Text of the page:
This data has some caveats but none that make any LA look worse than they really are. Some LAs (Argyll and Bute, Fife, Aberdeen and Stirling) were unable to separate administrative computers in schools from pupil-accessible computers and consequently over-state the number of computers deployed. Midlothian counted admin computers and also referred to "other devices" without specifying what they were. Finally, of the 5,000 computers deployed in Scottish Borders Council schools, the council was providing 4,000 of those and the schools topped up another 1,000 - I presume through PTA fundraising and suchlike.

It's important, too, to realise that not every LA is of equal size. I also presented the proportion of all pupils who receive these ratios of provision. Again, data is below, but the striking figure is this:

25% of Scotland's pupils attend a school where the average pupil:computer ratio is near or above 5 pupils per computer.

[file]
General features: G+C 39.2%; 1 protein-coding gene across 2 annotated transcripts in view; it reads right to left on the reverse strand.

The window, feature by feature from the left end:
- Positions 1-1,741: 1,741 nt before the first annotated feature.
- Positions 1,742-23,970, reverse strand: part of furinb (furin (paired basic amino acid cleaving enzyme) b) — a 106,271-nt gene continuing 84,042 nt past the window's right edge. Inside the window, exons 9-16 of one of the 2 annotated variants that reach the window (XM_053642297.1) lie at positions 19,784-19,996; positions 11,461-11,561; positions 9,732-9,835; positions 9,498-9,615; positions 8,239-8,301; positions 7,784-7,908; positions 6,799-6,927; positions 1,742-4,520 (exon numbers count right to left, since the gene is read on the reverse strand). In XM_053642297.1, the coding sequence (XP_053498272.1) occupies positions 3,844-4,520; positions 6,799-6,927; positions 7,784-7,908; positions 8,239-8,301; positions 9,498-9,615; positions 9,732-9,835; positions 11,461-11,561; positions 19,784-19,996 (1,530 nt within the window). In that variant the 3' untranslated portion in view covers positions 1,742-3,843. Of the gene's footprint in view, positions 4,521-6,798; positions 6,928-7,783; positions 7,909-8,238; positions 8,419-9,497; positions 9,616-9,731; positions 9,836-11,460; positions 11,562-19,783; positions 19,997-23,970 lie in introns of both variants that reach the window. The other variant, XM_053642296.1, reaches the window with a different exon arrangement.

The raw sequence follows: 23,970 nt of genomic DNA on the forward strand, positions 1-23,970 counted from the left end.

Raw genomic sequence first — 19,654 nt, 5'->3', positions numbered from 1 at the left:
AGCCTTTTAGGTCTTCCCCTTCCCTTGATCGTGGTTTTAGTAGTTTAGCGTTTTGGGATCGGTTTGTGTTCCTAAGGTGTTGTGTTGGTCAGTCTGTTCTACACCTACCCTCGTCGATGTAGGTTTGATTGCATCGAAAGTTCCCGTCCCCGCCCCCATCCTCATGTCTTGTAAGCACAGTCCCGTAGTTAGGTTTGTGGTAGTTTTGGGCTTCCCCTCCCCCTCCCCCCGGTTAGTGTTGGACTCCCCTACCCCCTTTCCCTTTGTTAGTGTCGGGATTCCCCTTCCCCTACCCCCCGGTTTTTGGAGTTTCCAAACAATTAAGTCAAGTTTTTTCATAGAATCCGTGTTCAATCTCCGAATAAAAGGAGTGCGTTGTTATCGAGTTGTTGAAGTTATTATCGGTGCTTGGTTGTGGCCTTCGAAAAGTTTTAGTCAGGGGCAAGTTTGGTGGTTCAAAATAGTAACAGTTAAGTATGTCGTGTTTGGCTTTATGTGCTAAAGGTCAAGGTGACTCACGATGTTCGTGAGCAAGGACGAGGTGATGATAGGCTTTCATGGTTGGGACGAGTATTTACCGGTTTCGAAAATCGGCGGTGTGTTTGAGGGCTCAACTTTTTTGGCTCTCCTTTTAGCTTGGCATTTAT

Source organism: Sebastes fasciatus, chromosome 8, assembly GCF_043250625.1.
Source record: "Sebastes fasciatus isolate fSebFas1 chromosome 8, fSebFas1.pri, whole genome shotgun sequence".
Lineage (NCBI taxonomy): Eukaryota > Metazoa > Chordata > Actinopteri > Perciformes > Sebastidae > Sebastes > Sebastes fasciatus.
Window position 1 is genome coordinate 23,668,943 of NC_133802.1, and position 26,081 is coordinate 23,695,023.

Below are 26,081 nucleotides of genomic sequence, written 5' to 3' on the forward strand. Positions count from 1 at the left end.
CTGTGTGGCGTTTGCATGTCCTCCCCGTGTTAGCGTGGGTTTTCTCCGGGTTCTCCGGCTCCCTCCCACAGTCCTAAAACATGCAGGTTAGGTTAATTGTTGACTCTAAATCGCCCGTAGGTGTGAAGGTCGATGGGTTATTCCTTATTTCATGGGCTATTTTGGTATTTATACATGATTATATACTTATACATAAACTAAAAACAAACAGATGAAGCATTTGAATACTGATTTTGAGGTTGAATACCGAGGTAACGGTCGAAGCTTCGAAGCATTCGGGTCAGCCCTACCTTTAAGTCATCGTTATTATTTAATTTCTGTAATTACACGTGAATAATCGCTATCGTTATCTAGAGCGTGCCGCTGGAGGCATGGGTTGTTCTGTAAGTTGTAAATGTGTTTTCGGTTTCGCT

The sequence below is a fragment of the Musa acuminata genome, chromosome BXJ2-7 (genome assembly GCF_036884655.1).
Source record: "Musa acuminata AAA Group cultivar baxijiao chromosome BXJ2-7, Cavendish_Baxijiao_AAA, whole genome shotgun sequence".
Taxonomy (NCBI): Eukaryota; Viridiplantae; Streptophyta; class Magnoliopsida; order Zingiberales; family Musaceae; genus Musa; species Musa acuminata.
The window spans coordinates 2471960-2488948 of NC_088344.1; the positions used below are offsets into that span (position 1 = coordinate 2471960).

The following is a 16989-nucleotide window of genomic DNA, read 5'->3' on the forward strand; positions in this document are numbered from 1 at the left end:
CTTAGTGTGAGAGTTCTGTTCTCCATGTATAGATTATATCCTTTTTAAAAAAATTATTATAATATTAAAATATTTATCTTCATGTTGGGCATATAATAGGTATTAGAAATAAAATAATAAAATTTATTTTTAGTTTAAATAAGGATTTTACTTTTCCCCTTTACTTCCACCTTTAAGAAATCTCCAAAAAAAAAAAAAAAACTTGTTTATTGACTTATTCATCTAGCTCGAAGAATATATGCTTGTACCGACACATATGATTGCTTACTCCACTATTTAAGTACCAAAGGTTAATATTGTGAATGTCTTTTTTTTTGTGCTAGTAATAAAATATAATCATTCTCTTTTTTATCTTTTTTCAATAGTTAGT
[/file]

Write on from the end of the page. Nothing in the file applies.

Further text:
Thinking back through my own history of computing, I asked myself a question: what was the last year in which I did not have exclusive use of at least one computer? The answer: 1995.

Think about that: it has already been sixteen years since computers stopped being so scarce that we had to share them.

People visit my school all the time. They shake my hand as they leave and tell me how inspiring it all is and often they sign off with "truly, the iPad is the future of education". I bite my tongue every time because unlike Richard Stallman I'm not an anti-social jackass, but I want to correct them.